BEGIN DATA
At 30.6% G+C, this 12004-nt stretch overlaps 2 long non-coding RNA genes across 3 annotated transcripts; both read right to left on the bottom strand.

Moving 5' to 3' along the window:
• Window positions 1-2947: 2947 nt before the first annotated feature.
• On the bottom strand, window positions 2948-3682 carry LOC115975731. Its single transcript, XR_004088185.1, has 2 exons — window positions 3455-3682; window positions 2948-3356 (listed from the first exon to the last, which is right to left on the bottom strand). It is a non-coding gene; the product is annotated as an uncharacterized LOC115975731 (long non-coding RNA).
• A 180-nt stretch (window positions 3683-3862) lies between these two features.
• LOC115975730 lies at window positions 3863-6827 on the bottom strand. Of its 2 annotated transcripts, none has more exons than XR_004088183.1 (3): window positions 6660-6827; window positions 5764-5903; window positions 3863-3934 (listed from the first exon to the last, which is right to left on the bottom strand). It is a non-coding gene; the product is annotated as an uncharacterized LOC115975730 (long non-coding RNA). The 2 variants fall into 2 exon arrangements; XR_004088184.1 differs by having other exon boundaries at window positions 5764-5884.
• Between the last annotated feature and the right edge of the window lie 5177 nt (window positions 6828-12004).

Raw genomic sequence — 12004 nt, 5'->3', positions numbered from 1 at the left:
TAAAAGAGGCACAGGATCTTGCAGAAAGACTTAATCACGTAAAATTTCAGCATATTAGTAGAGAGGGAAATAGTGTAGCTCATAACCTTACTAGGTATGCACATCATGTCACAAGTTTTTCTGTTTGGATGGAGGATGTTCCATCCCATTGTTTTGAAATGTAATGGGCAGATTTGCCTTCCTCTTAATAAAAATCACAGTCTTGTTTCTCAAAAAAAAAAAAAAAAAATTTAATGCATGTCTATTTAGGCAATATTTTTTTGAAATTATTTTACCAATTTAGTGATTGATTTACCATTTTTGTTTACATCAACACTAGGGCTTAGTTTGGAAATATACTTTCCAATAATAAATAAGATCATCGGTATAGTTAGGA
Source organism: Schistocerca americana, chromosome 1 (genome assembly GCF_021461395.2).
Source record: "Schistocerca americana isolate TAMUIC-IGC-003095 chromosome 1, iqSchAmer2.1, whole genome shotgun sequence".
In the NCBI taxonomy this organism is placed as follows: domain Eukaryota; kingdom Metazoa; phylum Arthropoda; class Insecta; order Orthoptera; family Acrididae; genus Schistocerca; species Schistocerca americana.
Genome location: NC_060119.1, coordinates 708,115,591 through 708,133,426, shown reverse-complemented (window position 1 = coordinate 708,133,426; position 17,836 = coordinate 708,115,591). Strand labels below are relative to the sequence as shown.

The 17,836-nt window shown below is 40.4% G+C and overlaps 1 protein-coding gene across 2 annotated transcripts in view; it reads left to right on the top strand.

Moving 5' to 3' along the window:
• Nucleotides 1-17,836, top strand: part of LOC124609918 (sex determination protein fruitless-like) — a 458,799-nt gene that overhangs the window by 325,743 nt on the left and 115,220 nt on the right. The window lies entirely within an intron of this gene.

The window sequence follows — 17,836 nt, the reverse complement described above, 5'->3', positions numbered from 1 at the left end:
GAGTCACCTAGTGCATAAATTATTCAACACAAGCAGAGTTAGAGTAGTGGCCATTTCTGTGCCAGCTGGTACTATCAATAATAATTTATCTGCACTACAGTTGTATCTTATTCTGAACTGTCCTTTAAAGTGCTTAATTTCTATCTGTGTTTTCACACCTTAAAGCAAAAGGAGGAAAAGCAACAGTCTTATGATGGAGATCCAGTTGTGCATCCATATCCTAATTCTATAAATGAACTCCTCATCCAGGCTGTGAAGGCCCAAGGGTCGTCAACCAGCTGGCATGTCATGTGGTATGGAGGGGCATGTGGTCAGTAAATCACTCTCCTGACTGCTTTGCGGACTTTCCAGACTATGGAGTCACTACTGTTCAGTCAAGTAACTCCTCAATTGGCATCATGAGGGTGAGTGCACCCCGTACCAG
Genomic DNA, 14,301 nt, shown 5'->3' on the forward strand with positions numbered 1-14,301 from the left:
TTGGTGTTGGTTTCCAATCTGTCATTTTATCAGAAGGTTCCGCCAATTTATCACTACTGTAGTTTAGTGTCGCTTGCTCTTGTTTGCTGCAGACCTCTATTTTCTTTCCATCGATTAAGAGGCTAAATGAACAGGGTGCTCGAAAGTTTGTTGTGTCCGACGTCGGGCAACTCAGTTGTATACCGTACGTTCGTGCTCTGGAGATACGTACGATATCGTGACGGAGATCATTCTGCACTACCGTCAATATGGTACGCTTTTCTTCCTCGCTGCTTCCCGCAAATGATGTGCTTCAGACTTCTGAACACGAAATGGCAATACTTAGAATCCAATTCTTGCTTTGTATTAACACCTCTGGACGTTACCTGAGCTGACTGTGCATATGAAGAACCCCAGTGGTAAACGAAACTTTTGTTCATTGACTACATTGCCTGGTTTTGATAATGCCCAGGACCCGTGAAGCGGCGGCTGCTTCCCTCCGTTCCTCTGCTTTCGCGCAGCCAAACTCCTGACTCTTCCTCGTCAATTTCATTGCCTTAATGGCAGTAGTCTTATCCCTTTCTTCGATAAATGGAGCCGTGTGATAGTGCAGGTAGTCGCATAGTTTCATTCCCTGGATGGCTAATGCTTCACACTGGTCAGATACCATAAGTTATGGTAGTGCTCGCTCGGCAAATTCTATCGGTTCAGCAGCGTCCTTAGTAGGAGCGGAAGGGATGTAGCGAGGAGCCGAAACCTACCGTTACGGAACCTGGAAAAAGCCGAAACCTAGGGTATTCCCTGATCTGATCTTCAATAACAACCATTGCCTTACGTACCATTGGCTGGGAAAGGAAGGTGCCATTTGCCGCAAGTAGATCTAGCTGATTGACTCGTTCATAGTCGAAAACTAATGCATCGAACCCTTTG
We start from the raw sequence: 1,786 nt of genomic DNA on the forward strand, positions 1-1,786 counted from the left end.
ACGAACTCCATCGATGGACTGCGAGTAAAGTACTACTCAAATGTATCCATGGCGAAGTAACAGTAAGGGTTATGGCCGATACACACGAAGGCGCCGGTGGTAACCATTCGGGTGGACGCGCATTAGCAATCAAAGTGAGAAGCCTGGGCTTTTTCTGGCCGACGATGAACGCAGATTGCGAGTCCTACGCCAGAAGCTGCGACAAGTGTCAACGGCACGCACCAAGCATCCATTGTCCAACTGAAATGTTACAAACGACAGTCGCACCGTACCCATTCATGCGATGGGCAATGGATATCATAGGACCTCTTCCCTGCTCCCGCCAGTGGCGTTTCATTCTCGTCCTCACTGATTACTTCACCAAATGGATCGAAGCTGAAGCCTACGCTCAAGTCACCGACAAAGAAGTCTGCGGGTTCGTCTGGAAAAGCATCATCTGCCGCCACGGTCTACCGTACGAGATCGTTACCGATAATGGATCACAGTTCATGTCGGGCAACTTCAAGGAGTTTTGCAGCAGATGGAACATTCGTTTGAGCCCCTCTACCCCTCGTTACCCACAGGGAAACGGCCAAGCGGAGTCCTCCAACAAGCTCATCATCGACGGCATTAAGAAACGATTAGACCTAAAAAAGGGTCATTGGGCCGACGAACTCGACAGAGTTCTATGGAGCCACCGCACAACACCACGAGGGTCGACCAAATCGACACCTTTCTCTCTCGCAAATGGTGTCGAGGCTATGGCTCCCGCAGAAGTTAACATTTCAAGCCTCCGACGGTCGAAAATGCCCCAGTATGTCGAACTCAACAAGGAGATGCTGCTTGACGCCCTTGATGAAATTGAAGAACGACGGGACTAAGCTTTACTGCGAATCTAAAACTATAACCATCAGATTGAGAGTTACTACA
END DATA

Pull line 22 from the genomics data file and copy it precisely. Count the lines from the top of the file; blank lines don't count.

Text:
ACGAACTCCATCGATGGACTGCGAGTAAAGTACTACTCAAATGTATCCATGGCGAAGTAACAGTAAGGGTTATGGCCGATACACACGAAGGCGCCGGTGGTAACCATTCGGGTGGACGCGCATTAGCAATCAAAGTGAGAAGCCTGGGCTTTTTCTGGCCGACGATGAACGCAGATTGCGAGTCCTACGCCAGAAGCTGCGACAAGTGTCAACGGCACGCACCAAGCATCCATTGTCCAACTGAAATGTTACAAACGACAGTCGCACCGTACCCATTCATGCGATGGGCAATGGATATCATAGGACCTCTTCCCTGCTCCCGCCAGTGGCGTTTCATTCTCGTCCTCACTGATTACTTCACCAAATGGATCGAAGCTGAAGCCTACGCTCAAGTCACCGACAAAGAAGTCTGCGGGTTCGTCTGGAAAAGCATCATCTGCCGCCACGGTCTACCGTACGAGATCGTTACCGATAATGGATCACAGTTCATGTCGGGCAACTTCAAGGAGTTTTGCAGCAGATGGAACATTCGTTTGAGCCCCTCTACCCCTCGTTACCCACAGGGAAACGGCCAAGCGGAGTCCTCCAACAAGCTCATCATCGACGGCATTAAGAAACGATTAGACCTAAAAAAGGGTCATTGGGCCGACGAACTCGACAGAGTTCTATGGAGCCACCGCACAACACCACGAGGGTCGACCAAATCGACACCTTTCTCTCTCGCAAATGGTGTCGAGGCTATGGCTCCCGCAGAAGTTAACATTTCAAGCCTCCGACGGTCGAAAATGCCCCAGTATGTCGAACTCAACAAGGAGATGCTGCTTGACGCCCTTGATGAAATTGAAGAACGACGGGACTAAGCTTTACTGCGAATCTAAAACTATAACCATCAGATTGAGAGTTACTACA